Underlying the frenzied coverage of former House Speaker Newt Gingrich’s ascendance to front-runner status is a practical question: Is there a path for him to win the Republican presidential nomination?
Yes, but it would be challenging, and experts call it unlikely. Here’s why.
Until now, many campaign watchers viewed his bid as a vanity effort designed to help sell his books and a new documentary made with wife, Callista. The campaign would also keep him relevant as an elder statesman of national politics, influential in Washington circles, and available for top Cabinet posts should a Republican win the White House.
What his campaign had not done, however, is raise the money or create the extensive infrastructure required in key early states to advertise and ultimately get residents to caucus sites or polls. Meanwhile, the front-loaded GOP primary calendar makes it difficult for anyone who fails to finish first or second in Iowa or New Hampshire to regain momentum.
“Iowa is absolutely critical to Gingrich,” says Larry Sabato, director of the Center for Politics at the University of Virginia in Charlottesville. “He simply has to win or come in achingly close to first. Why? He needs a bounce from Iowa to have any real chance of dethroning Romney in New Hampshire. South Carolina is a toss-up.”
Mr. Sabato says all news out of Iowa indicates that Mr. Gingrich’s newfound strength might be coming too late for that state’s Jan. 3 selection process. A Quinnipiac University national poll released Tuesday shows him leading Mitt Romney, 26 percent to 22 percent. Buzz would have to help him carry the day, and that’s a tall order, Sabato says.
“Caucuses are all about organization, and Newt only has a month to make up a lot of ground,” Sabato says. “Did you notice he didn't even qualify for the Missouri primary? And it was easy to do. If that isn't an indication of poor organization, I don't know what is.”
Still, Gingrich is a social conservative, and Iowa Republicans tend to herald candidates with solid credentials on matters of faith and family. In a stunner, Mike Huckabee toppled Mr. Romney there in 2008. Meanwhile, one influential Iowa group – The Family Leader – announced yesterday that Romney would not be its endorsement pick. Board members are instead weighing Gingrich, former Pennsylvania Sen. Rick Santorum, Rep. Michele Bachmann of Minnesota, and Texas Gov. Rick Perry.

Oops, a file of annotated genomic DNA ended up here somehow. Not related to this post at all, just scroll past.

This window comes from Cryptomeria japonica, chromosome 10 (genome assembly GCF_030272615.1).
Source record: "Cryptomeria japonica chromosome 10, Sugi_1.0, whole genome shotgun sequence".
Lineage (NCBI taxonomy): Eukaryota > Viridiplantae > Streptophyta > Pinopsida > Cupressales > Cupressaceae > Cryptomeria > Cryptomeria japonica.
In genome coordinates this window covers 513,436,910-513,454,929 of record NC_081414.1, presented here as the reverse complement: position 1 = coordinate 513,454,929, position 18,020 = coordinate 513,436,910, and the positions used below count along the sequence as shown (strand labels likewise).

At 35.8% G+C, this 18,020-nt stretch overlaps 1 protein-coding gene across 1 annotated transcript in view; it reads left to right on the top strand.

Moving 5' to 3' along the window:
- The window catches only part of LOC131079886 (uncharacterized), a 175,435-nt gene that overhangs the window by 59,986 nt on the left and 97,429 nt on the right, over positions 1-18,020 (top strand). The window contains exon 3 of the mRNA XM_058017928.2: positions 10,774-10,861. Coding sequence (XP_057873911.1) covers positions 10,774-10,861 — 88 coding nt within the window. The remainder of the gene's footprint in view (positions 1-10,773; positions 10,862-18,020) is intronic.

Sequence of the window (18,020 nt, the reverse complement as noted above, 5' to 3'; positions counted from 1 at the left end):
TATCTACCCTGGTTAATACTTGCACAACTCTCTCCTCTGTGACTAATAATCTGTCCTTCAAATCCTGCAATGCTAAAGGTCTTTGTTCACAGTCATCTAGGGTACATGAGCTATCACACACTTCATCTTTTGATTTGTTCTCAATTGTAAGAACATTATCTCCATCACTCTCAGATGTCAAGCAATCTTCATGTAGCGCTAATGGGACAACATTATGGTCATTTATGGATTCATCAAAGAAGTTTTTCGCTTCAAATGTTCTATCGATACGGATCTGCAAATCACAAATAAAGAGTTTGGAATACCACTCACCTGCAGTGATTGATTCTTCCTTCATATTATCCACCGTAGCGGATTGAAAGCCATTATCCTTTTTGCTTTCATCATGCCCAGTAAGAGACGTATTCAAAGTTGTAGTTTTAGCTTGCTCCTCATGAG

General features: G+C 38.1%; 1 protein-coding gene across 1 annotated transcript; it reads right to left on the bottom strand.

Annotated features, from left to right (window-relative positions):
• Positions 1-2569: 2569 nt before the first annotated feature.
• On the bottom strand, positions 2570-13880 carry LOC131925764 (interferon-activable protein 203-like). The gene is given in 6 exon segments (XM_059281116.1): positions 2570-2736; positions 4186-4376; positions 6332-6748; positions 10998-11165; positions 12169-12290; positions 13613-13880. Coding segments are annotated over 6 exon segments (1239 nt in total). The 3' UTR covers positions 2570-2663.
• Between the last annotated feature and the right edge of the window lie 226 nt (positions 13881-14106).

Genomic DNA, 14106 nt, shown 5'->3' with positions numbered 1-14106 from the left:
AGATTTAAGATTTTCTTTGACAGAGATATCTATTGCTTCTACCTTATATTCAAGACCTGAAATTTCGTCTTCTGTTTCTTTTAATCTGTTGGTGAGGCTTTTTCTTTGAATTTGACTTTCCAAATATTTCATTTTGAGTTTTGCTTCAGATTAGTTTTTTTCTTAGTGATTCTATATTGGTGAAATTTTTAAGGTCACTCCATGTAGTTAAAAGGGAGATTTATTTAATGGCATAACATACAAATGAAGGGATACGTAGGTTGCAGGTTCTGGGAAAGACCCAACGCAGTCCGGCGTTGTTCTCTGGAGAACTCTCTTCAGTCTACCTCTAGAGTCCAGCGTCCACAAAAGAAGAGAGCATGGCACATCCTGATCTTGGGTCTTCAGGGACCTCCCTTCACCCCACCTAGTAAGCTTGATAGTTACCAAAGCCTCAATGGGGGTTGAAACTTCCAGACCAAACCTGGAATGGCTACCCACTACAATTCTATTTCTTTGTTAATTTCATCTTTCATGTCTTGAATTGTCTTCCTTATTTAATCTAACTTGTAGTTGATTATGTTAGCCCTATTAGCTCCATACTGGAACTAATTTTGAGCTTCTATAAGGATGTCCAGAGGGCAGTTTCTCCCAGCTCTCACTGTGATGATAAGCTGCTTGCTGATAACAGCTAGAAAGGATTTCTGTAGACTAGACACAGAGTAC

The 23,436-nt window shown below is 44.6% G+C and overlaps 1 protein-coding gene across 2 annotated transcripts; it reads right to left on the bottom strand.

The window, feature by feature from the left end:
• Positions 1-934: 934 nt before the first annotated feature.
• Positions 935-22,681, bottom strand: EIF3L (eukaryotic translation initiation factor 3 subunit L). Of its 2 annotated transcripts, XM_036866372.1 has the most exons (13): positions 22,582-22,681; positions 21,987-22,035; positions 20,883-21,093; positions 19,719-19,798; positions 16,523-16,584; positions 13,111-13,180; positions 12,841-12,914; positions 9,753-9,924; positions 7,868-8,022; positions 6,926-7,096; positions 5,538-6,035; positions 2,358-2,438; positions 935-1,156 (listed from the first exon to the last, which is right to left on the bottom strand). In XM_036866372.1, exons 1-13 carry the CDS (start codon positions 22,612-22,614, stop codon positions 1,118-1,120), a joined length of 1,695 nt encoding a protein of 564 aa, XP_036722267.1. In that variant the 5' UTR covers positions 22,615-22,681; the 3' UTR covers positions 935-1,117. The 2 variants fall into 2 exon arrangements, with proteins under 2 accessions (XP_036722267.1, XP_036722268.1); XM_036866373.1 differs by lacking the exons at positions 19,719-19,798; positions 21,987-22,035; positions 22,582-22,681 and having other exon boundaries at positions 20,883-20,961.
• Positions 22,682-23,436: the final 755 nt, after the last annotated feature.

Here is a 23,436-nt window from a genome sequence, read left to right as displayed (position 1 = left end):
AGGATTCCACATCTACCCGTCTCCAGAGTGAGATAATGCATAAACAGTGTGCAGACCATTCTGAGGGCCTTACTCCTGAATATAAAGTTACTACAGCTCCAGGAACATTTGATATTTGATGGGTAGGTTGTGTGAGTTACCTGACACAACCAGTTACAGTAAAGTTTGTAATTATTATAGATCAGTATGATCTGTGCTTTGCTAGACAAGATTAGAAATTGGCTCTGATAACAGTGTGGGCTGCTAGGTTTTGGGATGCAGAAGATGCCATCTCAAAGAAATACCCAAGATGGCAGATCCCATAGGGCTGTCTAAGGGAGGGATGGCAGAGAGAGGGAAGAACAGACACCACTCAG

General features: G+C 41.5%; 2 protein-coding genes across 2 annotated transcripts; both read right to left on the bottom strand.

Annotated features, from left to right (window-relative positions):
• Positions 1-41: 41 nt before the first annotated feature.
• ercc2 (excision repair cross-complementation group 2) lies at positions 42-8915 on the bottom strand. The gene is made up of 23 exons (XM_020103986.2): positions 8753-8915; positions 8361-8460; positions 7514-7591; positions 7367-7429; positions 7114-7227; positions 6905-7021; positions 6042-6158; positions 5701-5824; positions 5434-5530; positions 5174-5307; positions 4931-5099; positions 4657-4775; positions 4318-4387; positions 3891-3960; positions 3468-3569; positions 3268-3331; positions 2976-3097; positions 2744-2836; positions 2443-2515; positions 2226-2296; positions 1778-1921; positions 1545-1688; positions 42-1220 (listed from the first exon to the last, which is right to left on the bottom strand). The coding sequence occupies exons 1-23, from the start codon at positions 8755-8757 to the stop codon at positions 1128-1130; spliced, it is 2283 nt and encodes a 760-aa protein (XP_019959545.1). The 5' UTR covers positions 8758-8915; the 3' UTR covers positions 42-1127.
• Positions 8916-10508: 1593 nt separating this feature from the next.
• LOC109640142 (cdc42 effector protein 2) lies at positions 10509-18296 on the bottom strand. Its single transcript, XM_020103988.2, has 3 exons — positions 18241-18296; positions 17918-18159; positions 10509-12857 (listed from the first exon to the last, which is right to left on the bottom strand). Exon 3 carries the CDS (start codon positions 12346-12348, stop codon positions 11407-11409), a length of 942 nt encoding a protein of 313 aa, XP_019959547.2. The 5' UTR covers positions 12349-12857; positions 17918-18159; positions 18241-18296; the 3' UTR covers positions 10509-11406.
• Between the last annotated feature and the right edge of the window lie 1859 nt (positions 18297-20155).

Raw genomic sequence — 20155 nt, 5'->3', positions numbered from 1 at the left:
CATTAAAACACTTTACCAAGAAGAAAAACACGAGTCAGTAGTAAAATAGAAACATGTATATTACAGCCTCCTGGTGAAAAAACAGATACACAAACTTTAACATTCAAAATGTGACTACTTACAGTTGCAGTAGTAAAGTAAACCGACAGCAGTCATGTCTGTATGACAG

Assuming Gingrich emerges from Iowa looking like a player, what next in the Granite State, which tends to like its GOP renegades more focused on smaller government and lower taxes than abortion?
Cue those New Hampshire independents, who can opt into whichever primary they choose. This year, of course, all the action is on the Republican side of the ballot.
“Gingrich doesn't have an operation here that's significant yet, and with the primary on Jan. 10, there is not much time to capitalize on his recent surge in the polls,” says Linda Fowler, a professor of government at Dartmouth College. “How he does, however, will depend upon the Republicans who don't want to vote for Romney and whether independents decide to vote or stay home."
"I don't see him being attractive to this latter group, and continue to think that [Ron] Paul will do better here than the polls indicate,” she adds.
A new survey of likely Republican primary voters indicates the national bump Gingrich has experienced hasn't yet translated to New Hampshire, where Romney holds a solid advantage over the second-place Gingrich. The poll, released Wednesday evening by WMUR and the University of New Hampshire Survey Center, shows Romney leading Gingrich 42 percent to 15 percent.
Still, if Gingrich pulls out a ‘Comeback Kid’ moment in New Hampshire to rival his former nemesis Bill Clinton’s 1992 second place finish there, he could meet a friendlier crowd in South Carolina, the next state on the primary schedule.
Social conservatism matters in South Carolina, and despite three marriages, admitted affairs, and a penchant for high-priced gift giving, Gingrich might be a favorite over Romney there, says David Woodard, a political scientist at Clemson University. South Carolina party faithful remain wary of Romney’s flip-flopping views on abortion, in particular – as well as his health-care reforms as governor of Massachusetts.
“I think Gingrich will do well in South Carolina and the country, despite his baggage from the past,” Professor Woodard says. “The reason is that he is so articulate on the issues, and the many, many debates work to play to his strength.... If he can win South Carolina, then he must repeat that victory in Florida. I think that whomever wins Florida wins the nomination.”
Gingrich’s fate remains as much about the strength of the anti-Romney cry within the party as it does his own pitch for an experienced leader at the helm.
“I don't know a single prominent Republican who thinks that Gingrich will win the nomination in the end, but of course everyone also thought, with good reason, he was dead last summer,” Sabato says. “The strength of the anti-Romney bloc, which may well be a majority of the GOP, is impressive, but it is also divided. Gingrich isn't exactly a fresh new candidate.”
Sabato believes Gingrich’s personal foibles, as well as his predisposition for rankling conservatives, will catch up with him. For example, he called Republican House Budget Chairman Paul Ryan's Medicare plan "right-wing social engineering."
“It should be noted, though, that each party goes off the track occasionally and picks a highly controversial candidate,” Sabato says. “It's a party's right under the First Amendment.”